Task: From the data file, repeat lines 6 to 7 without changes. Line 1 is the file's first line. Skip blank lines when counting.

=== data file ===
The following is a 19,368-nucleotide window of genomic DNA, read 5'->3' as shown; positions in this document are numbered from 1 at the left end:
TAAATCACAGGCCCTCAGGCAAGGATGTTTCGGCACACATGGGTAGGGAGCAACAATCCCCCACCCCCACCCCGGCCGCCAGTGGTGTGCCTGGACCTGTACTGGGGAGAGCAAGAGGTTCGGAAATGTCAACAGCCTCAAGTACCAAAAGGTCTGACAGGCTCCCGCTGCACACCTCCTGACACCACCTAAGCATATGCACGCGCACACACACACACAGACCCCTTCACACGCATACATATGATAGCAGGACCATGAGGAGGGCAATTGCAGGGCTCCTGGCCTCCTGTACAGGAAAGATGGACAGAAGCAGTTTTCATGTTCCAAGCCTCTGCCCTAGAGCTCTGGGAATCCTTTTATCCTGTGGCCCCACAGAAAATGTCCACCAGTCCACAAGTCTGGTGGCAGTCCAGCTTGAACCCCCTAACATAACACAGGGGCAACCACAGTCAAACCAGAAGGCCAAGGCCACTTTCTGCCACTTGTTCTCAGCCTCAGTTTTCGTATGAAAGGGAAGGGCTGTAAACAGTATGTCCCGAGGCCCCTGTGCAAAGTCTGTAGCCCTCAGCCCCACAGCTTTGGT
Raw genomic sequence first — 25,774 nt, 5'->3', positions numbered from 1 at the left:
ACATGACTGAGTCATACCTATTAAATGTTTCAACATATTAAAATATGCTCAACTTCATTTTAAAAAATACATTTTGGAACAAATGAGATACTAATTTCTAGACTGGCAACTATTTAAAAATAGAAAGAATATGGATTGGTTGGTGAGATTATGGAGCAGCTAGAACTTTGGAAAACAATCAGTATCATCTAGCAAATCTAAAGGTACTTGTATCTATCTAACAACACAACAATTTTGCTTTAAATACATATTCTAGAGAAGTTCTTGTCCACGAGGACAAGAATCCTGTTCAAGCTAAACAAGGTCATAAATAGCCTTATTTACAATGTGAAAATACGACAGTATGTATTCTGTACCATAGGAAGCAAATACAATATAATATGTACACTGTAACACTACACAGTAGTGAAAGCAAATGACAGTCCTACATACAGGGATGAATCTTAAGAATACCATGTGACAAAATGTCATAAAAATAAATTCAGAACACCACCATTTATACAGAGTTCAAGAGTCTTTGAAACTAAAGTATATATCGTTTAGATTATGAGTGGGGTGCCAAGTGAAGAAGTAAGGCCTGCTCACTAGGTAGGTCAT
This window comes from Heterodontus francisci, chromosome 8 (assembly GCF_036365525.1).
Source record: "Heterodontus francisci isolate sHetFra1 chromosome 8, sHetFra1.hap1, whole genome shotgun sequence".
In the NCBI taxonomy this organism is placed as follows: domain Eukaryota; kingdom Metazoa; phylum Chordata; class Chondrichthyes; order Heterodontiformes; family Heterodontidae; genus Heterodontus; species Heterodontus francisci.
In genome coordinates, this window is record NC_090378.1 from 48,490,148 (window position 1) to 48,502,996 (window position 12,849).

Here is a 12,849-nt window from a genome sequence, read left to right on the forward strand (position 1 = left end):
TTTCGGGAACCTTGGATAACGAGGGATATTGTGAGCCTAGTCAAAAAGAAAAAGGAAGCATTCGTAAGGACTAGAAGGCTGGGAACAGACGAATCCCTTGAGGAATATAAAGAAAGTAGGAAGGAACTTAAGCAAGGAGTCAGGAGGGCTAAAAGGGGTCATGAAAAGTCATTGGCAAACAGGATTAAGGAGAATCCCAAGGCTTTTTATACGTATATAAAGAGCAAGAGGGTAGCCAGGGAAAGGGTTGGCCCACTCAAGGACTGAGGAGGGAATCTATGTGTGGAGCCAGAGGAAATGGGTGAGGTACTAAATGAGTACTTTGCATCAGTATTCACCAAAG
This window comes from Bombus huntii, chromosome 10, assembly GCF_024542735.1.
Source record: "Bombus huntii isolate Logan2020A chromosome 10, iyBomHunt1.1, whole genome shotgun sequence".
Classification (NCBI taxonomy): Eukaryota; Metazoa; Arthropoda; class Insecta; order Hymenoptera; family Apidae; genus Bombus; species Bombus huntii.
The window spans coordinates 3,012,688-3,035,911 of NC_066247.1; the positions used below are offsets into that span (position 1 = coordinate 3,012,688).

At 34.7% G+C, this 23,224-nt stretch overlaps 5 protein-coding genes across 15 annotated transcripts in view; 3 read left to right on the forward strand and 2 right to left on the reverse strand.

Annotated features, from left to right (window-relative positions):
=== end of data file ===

Source record: "Heterodontus francisci isolate sHetFra1 chromosome 8, sHetFra1.hap1, whole genome shotgun sequence".
In the NCBI taxonomy this organism is placed as follows: domain Eukaryota; kingdom Metazoa; phylum Chordata; class Chondrichthyes; order Heterodontiformes; family Heterodontidae; genus Heterodontus; species Heterodontus francisci.